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Rick asked me to write this piece after I had
remarked that Quiller KGB [QKGB], Quiller/Northlight [Q/N]
and Quiller's Run [QR] had much in common, and my subsequent thinking
was focused by Tim Stevens's remark on the list that The Kobra Manifesto
[TKM] is a typically 70s novel. Rick has invited essays from Quillerians'
"specialist areas", and my thoughts about these three novels assume that
"popular" fiction will play around with the ideologies current at any given
time. And the more interesting the novel, the more ambivalent its interaction
with ideology is likely to be. These are all complex and interesting texts
(Q/N is my personal favourite in the Q-orpus) so I can't do much more in
a short essay like this than sketch out some ideas.
It's easy to rush to conclusions and I'm aware
that my copies of these books are physically similar. The UK editions
were not well served by W. H. Allen's then paperback imprint, Star Books
(poor production values and lousy editing if the inaccurate German in QKGB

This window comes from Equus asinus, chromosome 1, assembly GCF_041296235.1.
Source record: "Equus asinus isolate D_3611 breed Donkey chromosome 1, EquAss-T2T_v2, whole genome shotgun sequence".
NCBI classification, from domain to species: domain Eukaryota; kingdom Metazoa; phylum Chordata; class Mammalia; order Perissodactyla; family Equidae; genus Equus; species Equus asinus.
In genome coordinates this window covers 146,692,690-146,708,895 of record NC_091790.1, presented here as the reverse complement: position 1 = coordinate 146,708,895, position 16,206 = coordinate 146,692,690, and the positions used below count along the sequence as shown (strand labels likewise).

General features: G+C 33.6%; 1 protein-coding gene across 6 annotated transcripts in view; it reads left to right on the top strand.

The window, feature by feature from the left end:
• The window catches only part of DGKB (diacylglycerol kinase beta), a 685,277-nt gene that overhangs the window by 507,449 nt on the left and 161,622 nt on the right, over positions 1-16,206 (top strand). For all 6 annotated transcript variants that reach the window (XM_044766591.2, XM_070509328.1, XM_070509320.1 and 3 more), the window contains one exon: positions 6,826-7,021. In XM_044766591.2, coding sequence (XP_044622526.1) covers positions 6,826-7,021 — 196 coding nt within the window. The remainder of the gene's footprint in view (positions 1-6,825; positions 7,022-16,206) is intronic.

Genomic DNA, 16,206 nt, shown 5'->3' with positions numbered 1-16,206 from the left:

is anything to go by). Of course, in many ways they seem strikingly different:
Q/N is an almost existentialist tale of extremity, QKGB a more "classic"
novel of Cold War Berlin, while QR dabbles in mysticism and the power of
suggestion on the unconscious. What binds them together in another way
is this very diversity: in all these texts Hall is trying out his hero
in new situations which break away from the almost playful recruitment
techniques used to set up his earlier (and later) missions.
Q as a hero is often bewildered, uncertain or
deceived. For a man who informs us at every opportunity how much he likes
to work alone, his autonomy is severely challenged. In Q/N and QR he has
no idea of his real function in the mission and in QKGB he is obliged to
work with Yasolev. In the 70s novels Q prides himself on the specificity
of his missions and the singularity of the objective (Tango Victor, Tewson,
Kobra). He's a ferret who doesn't look beyond the warren. But in the
80s novels he is much more subject to political manoeuvrings beyond his
control. In QKGB he admits: "I didn't think this was going to be my kind
of thing, too political, too distinguished, not the job for a ferret",
yet he takes on the mission anyway.
We also find that Q's own agency (and an agent
is what he's supposed to be) in the missions is diminished. In the dénouement
of Q/N he is substantially assisted by Liz Benedixsen and the fortuitous